“The preponderance of the evidence supports a conclusion that the marriage was entered into primarily for the applicant’s immigration to Canada and is not genuine,” a 2016 court concluded in this case.

Experienced immigration lawyer Lorne Waldman says what makes it difficult to reverse a denial in a case like Dhaliwal’s is an amendment to the law by the previous conservative federal government.

The old regulation allowed officials to reject a marriage application if it was a non-genuine marriage “and” it was entered into for immigration purposes.

“But now you can refuse a sponsorship because it was entered for immigration purposes. either it’s not genuine,” explained Waldman, who represented Dhaliwal and her husband in their last appeal this year.

“Since the change… if the case is rejected at first, then it’s really hard to get over, because that’s a finding that was made based on what happened at the time they got married. Changes that occur later do not affect that part of the (initial) decision.”

As a result, many genuine couples have also been trapped if they don’t get their cases right the first time, Waldman said.

Dhaliwal’s third and fourth sponsorship requests were rejected in 2017 and 2021 on the same grounds. On subsequent appeals, the appellate court ruled that the same issue had been previously decided and dismissed the applications.

Despite a DNA test result confirming the paternity of Dhaliwal’s son, the second appeal panel noted 22 specific problems with the couple’s evidence at the 2016 hearing and found that none of the new evidence addressed those findings. .

“While the new evidence might be relevant as to whether the marriage is now genuine, it was not direct evidence as to whether the marriage had been entered into primarily for immigration purposes,” the latest appeal decision published in June cited.

In that decision, the court recognized that there is a child of the couple and that the child continues to be jointly raised by the couple, which addressed some of the concerns raised above.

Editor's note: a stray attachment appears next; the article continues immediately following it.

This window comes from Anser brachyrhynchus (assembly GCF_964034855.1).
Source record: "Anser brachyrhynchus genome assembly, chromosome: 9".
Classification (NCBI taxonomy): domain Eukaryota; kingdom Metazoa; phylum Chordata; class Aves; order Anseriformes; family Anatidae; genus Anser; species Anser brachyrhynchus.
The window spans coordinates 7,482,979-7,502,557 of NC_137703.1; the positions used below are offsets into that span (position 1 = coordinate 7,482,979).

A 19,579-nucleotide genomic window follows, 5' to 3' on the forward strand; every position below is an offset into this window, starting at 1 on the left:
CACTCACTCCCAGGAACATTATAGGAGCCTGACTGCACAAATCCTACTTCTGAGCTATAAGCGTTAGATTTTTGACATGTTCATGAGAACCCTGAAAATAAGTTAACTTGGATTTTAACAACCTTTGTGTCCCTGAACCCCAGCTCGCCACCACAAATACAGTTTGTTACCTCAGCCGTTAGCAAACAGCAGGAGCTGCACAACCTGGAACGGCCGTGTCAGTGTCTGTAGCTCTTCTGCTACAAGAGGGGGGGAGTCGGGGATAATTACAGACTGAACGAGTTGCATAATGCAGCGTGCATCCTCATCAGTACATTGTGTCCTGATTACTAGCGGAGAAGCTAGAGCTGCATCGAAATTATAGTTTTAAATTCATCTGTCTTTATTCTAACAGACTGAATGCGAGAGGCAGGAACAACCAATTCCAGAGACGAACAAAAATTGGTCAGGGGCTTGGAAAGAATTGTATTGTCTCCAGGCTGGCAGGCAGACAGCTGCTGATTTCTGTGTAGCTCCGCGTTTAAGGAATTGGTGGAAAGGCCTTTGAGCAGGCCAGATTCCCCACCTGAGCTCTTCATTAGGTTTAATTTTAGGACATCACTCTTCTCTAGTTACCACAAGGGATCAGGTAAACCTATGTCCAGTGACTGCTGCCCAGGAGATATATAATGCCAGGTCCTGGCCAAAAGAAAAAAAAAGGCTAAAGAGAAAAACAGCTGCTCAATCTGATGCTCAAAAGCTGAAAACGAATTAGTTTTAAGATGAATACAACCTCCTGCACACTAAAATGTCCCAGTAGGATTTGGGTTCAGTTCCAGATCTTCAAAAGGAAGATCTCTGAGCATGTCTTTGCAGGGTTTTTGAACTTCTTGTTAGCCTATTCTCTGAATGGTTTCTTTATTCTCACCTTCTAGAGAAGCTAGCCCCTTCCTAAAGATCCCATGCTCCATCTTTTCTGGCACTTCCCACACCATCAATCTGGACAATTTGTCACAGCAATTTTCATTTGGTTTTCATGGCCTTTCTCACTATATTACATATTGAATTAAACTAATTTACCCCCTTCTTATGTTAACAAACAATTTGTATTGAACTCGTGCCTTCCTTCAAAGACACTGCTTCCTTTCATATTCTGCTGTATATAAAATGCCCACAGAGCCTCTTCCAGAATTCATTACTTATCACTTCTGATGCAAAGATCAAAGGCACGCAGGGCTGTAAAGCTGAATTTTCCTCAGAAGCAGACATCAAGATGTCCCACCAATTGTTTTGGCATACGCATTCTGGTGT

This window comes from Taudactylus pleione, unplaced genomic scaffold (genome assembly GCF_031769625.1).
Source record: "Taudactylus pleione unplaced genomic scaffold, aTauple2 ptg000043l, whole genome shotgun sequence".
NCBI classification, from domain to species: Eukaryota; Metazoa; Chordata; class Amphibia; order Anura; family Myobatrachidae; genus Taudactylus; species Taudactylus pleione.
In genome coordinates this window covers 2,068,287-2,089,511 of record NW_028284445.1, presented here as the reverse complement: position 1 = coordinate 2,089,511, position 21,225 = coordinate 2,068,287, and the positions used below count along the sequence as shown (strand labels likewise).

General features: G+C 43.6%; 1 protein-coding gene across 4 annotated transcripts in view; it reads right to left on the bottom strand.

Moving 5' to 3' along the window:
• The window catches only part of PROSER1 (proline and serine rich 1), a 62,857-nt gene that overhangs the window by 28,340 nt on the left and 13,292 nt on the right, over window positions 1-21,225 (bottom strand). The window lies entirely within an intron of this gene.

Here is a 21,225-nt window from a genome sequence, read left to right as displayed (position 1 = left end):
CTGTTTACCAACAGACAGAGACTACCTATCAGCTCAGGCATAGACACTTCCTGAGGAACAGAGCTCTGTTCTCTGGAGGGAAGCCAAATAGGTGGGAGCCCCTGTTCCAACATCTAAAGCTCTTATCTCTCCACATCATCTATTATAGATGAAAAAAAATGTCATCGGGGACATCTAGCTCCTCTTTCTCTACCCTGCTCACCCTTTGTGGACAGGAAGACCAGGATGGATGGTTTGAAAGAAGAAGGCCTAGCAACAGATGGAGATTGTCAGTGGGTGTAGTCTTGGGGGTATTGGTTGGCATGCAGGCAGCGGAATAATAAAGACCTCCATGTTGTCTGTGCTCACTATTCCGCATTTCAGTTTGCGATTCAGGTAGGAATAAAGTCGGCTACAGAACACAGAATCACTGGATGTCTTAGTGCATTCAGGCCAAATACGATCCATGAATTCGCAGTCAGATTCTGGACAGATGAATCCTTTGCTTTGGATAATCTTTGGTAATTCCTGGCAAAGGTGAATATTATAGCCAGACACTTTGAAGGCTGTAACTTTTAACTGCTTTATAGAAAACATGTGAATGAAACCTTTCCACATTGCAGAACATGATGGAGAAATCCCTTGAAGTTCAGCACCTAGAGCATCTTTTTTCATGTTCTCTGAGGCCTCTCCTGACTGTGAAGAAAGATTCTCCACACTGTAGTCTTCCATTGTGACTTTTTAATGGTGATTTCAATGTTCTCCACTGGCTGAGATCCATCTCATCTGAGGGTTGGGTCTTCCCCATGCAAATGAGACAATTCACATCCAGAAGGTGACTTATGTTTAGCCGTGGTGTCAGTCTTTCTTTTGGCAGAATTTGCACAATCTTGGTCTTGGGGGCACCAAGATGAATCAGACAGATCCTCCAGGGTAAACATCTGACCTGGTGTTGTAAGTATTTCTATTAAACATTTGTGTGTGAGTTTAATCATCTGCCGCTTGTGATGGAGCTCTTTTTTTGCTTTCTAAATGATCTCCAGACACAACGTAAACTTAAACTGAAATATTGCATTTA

“However, it is clearly not probative of all of them,” the court said.

Citing case law, the Immigration Appeals Division (IAD) court said that the existence of a child of the marriage will aid a determination of authenticity, but is not proof in itself.

“In this appeal, it has already been held that, despite the existence of a child, the appellant failed to establish that the marriage was genuine or that it was not entered into primarily for immigration purposes,” the Division of Immigration Appeals said.

“If it is a fraudulent immigration marriage, and the appellant has not been able to establish otherwise before the IAD and visa officers, I cannot say that it is in the best interests of the child to hold another IAD hearing on the matter. ”, wrote the adjudicator Benjamin R. Dolin in his Decision of June 23, 2022.

While it is not impossible to have a child to facilitate immigration through spousal sponsorship, Waldman said he has never come across such a case in his more than four decades of legal practice.

“I have seen quite a few other cases like this. It is really a tragic situation because families are being separated unnecessarily. Children are growing up with only one parent and people are not able to be with their spouses,” she said.

“For many people, it will not be possible to return to their country. It is also not an option for many people because the country’s financial situation is extremely difficult.

Nicholas Keung is a Toronto reporter who covers immigration for the Star. Follow him on Twitter: @nkeung